Hercules: Ares. Why do I get the feeling you're behind this?
Ares: Oh, I wish! The irony is delicious. You in the pokey, put here by the same boresome mortals you insist on protecting. I'm sorry, I just find that priceless.
Spencius: Hercules means well, but we can't ignore the facts. Around him, because of what he does, people die. A lot. He causes others to reach beyond their abilities. He admits his dislike of the gods and encourages us all to ignore their edicts. He disrupts our order, our perfect order. Think of the effect on future generations. Heroism. Follow your heart. Do what you think is best. It corrupts our youth. It puts the future of our great city-state in peril. It's treason!
Hercules: I have resisted the gods, because instead of helping us, they interfere with us. And I have bent the law when my heart tells me it's unjust, because justice is not about the letter of the law, but the spirit. And I do try to inspire others to be everything they are capable of being. If this is sedition, then I am guilty.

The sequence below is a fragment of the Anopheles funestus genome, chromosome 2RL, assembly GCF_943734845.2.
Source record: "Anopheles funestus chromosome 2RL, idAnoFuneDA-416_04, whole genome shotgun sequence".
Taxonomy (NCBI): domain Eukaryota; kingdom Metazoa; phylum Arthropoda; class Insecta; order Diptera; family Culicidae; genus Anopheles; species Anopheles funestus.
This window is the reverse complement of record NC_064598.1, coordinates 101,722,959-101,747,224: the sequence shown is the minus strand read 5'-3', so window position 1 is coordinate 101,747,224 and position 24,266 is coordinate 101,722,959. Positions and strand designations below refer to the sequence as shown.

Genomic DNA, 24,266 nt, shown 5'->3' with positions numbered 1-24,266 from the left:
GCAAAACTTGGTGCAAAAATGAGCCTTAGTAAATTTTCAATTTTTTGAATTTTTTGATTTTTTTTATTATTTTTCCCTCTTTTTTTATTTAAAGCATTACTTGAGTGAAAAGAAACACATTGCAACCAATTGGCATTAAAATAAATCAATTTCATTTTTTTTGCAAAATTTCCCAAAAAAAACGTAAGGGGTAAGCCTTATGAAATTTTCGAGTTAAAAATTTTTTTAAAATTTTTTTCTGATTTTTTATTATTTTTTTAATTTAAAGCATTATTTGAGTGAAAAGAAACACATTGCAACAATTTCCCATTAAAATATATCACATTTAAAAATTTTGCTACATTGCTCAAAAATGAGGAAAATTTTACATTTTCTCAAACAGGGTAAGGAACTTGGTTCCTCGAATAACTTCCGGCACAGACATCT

Hercules: But there is something more on trial here. The hero. A hero is a person who's not afraid to risk his life for another. And sometimes, like Kazankus, it means losing that life. It's what separates us from the animals and from the gods who would like us to believe we are less than we are. And that is why we all need heroes, to set a higher standard that others can aspire to. If I'm guilty of this, then I'm proud of it. If this is sedition, then I'm proud of that too and you might as well sentence me, because I won't stop trying to do what's right. My heart won't allow it. If this is wrong, take me now.
Iolaus: No, take me. I am Hercules. I think like him, I try to be like him. If you think what he's doing is wrong, you'll have to banish me too.
Jason: No, take me. I am Hercules.
[others chime in, claiming to be Hercules as well]
Galea: I am Hercules.
Judge: Don't say it! If we proceed, I shall have to banish myself, also. I am Hercules! Case dismissed.